Toronto International Film Festival 2009 - UPDATE #5
Directed by Alejandro Amenábar
Agora documents the life of Greek professor and scholar Hypatia (Rachel Weisz) against the backdrop of Christianity's rise within 4th century Alexandria, with the bulk of the proceedings following Hypatia's friends and colleagues as they deal with the tumultuous changes in radically different ways (ie some convert while others choose to fight). Filmmaker Alejandro Amenábar - working from a script cowritten with Mateo Gil - has infused Agora with an unapologetically old-fashioned sensibility that's clearly meant to evoke the larger-than-life epics of yore, although the emphasis on countless underwhelming elements ensures that the movie remains terminally uninvolving virtually from start to finish. Ranking high on the film's list of deficiencies is its almost total lack of compelling figures; Weisz's admittedly sympathetic turn as Hypatia aside, Agora boasts as unappealing a selection of supporting characters as one could possibly envision and there's little doubt that it becomes increasingly difficult to work up any enthusiasm for their respective endeavors. Amenábar's sweeping directorial choices are consistently undermined by the pervasively artificial atmosphere, as the movie primarily transpires on expensive sets that look like expensive sets - with the less-than-authentic vibe ultimately exacerbated by the screenplay's relentlessly overwrought nature (ie the interplay between certain characters smacks of high melodrama). The ongoing absence of momentum within the narrative ensures that Agora becomes more and more tedious as it unfolds, with the tragic conclusion subsequently unable to pack the emotional punch that Amenábar is clearly striving for - thus cementing the movie's place as a misguided and utterly forgettable piece of work.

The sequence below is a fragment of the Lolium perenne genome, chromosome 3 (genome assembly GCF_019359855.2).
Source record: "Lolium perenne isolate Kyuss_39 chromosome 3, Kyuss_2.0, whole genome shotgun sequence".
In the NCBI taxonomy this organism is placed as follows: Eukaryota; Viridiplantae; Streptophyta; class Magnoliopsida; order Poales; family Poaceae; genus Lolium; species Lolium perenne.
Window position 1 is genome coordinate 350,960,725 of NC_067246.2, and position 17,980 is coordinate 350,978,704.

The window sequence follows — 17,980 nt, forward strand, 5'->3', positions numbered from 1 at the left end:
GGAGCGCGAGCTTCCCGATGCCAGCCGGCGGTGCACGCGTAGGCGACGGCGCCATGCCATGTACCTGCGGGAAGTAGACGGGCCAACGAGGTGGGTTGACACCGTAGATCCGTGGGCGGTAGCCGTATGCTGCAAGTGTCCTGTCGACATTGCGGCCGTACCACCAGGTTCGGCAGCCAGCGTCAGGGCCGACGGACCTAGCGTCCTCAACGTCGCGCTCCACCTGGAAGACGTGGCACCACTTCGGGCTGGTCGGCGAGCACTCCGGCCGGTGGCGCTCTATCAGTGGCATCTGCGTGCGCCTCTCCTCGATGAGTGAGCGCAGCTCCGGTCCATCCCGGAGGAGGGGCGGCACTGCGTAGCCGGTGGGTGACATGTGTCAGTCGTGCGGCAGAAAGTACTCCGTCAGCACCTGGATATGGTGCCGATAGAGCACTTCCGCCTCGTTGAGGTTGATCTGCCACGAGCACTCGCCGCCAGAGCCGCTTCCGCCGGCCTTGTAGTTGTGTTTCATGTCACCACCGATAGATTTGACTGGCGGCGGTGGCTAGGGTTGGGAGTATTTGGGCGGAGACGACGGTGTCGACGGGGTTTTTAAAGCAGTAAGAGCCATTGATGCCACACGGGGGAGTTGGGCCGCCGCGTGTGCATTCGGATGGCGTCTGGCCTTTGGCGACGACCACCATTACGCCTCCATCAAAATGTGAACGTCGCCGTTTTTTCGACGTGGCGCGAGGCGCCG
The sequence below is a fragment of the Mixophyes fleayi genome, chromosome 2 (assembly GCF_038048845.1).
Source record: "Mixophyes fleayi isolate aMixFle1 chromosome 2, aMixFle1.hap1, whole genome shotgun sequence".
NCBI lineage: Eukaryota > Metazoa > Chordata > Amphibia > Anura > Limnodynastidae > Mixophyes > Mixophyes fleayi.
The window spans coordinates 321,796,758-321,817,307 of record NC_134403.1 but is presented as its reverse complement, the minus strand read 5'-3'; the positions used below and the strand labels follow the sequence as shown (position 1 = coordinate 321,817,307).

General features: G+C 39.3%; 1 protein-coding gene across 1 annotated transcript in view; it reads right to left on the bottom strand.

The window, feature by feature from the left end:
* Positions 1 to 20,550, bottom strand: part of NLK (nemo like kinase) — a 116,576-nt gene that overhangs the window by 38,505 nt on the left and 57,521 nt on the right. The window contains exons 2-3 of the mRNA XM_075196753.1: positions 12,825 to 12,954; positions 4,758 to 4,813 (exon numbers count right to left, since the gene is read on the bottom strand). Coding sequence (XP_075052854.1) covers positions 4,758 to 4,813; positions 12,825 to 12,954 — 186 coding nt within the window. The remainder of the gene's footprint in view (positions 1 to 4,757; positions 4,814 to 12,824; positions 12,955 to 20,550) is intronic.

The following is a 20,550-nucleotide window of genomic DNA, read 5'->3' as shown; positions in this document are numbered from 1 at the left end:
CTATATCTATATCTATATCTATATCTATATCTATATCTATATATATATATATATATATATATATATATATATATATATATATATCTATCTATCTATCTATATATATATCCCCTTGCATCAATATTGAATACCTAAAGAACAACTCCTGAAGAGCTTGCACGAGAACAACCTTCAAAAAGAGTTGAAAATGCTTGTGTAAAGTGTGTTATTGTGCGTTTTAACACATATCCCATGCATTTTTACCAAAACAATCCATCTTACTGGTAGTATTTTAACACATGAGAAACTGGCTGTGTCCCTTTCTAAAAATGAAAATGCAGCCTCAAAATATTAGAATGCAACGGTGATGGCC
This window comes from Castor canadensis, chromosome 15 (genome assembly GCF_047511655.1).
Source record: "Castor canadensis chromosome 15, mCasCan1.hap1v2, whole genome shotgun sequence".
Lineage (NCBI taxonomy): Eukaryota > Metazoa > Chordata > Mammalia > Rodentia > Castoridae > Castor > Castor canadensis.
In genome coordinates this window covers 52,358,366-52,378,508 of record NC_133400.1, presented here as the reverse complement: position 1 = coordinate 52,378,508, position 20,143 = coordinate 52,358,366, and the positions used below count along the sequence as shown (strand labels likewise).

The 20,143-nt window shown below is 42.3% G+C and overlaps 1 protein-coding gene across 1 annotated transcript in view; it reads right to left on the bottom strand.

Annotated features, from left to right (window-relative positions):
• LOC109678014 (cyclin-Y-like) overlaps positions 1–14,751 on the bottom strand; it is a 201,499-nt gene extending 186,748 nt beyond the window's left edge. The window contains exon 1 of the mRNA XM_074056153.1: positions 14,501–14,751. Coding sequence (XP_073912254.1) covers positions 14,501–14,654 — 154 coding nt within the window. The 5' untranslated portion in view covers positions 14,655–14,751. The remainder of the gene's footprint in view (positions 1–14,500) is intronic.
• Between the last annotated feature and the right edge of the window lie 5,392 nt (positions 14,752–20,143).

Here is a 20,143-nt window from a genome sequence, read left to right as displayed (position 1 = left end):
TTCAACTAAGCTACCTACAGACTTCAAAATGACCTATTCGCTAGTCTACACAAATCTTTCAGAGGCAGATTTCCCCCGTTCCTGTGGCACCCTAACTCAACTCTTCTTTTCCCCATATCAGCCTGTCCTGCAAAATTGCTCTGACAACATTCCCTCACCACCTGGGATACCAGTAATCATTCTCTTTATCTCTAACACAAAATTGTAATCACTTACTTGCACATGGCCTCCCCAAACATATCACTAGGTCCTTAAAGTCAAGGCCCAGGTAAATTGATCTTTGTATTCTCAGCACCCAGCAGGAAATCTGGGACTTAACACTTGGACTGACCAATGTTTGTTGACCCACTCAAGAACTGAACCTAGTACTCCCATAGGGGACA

Directed by Carlos Carrera
MEXICO/122 MINUTES/CONTEMPORARY WORLD CINEMA